Jim Iacovetto, eldest son of family patriarch Sam Iacovetto, could be found around the South Routt area wearing his denim overalls, his denim jacket and his strong work ethic. As an engineer on the railroad for 43 years, Jim Iacovetto was part of a South Routt tradition of an involved family that shaped many aspects of early Phippsburg.
Iacovetto died Oct. 25 in Grand Junction. He was 96 years old and had lived in Delta County for the past 35 years.
As Iacovetto grew up in Phippsburg, the eldest of nine boys and one girl, he was part of a family that created some of the earliest businesses in the southern part of the county. Sam Iacovetto created a general market under his name, where he sold everything the miners and ranchers in the region would need.
His sister-in-law Louise Iacovetto said Jim helped out at the family store from time to time but that his heart was with the railroad.
"He worked on the railroad ... he always found something to keep busy," Louise said. "He was just a man who was always busy. He didn't sit and read or do anything like that."
Louise Iacovetto was a junior in high school when she stayed for a winter with Jim Iacovetto on the ranch a couple of miles outside of Phippsburg on Routt County Road 15.
"They treated me like family then," she said, even before she married Jim's brother Ray.
Jim Iacovetto originally was hired by the Denver and Salt Lake Railway, started by David Moffat, which later morphed into the Denver and Rio Grande Western Railroad.
Jim Iacovetto's nephew, Clyde R. Iacovetto, said one of his fondest memories of his uncle was when he was in third grade. Jim Iacovetto took Clyde's class on a field trip on the train, on one of the last passenger rail trips through the region.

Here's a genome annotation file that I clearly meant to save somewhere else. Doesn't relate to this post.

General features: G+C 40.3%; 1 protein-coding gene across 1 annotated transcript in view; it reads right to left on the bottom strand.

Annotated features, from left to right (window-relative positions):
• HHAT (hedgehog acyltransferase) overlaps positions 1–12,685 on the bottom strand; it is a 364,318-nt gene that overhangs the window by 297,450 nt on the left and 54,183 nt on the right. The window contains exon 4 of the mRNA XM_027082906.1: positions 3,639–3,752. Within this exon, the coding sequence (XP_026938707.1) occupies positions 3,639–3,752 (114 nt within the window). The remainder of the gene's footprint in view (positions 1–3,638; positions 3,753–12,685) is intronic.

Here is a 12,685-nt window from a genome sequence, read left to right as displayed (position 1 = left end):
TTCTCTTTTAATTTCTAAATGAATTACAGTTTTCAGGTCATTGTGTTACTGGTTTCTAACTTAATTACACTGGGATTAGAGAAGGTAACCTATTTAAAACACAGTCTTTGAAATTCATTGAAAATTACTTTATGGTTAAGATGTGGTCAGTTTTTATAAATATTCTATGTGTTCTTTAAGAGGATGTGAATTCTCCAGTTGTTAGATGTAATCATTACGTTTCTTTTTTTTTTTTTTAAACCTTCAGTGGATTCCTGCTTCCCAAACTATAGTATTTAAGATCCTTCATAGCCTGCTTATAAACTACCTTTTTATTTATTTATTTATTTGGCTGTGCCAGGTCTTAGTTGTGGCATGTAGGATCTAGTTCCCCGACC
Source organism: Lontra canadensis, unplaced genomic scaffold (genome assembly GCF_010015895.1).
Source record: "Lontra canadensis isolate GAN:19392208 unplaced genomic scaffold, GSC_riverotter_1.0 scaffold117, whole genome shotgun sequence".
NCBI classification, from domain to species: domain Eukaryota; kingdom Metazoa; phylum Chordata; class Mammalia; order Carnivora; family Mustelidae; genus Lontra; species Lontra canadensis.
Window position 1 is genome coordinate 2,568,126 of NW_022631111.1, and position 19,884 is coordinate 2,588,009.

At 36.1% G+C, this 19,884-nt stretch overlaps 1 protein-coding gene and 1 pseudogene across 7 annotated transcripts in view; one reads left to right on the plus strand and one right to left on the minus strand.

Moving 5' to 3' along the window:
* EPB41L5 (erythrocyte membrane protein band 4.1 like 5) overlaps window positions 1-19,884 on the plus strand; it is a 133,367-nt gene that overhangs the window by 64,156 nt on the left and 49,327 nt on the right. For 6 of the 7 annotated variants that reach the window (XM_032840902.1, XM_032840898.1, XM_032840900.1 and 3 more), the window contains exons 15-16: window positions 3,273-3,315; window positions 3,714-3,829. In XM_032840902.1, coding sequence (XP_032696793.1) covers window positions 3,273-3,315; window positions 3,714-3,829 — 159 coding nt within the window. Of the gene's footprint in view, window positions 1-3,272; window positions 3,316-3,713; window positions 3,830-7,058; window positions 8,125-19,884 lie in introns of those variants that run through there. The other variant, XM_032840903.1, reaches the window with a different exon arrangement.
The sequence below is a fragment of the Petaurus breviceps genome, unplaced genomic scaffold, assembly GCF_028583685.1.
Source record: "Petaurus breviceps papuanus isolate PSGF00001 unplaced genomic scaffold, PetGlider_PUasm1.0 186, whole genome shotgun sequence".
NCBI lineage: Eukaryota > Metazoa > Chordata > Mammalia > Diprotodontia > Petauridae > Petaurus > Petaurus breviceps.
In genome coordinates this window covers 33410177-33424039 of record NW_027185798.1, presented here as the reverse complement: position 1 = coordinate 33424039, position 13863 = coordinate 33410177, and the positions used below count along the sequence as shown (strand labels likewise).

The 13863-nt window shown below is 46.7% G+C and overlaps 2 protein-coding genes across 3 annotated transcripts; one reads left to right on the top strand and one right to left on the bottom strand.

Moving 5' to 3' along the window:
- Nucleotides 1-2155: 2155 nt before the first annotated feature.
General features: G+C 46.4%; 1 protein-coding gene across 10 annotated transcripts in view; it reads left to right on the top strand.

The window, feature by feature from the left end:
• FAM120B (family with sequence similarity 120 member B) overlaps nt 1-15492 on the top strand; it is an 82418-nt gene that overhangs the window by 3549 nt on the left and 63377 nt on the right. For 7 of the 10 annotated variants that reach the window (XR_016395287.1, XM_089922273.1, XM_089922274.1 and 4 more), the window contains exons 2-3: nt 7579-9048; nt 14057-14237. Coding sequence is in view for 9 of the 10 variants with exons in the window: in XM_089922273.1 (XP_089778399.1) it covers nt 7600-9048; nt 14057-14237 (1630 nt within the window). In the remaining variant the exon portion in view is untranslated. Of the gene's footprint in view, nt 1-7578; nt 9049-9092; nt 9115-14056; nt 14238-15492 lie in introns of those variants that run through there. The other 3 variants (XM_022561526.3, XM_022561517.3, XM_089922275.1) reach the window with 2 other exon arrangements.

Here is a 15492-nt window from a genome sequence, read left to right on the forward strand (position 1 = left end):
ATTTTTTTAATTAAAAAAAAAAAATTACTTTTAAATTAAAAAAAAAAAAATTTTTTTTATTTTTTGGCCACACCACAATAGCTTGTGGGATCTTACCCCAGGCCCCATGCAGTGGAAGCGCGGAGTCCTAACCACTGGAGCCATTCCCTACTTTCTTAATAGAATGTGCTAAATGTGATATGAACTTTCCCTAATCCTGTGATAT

"He took our whole class, and since I was his relative, I got to blow the whistle on the train," he said.
Sam and Angelina Iacovetto were married in Rome in 1908 and moved to Routt County in about 1910. When Angelina Iacovetto died July 30, 1985, her death announcement stated that in addition to her children, she had 30 grandchildren, 41 great-grandchildren and two great-great-grandchildren.
Sam Iacovetto's obituary, run in the Steamboat Pilot on Feb. 15, 1979, reported that the general store stayed in the family from 1922 to 1976.
"Sam shared a dream with thousands of other European immigrants during that period of time - the dream of America, where a man can earn a good living by hard work. He began to teach himself to read and write English," the obituary stated.
Of Sam and Angelina Iacovetto's children, Clyde Iacovetto (Clyde R. Iacovetto's father) and Angelo Iacovetto remain in Routt County. Louise Iacovetto's husband, Ray, was the postmaster of Phippsburg for 32 years. He died in 2006.
Jim Iacovetto is survived by his wife, Doris Iacovetto, of Austin, Colo.; sons Daryl and Gary Iacovetto, both of Austin, Colo.; brothers Angelo Iacovetto, of Clark, Clyde Iacovetto, of Phippsburg, and Victor Iacovetto, of Nevado, Calif.; sister Viola Dunn, of Denver; and 14 grandchildren, 26 great-grandchildren, and six great-great-grandchildren.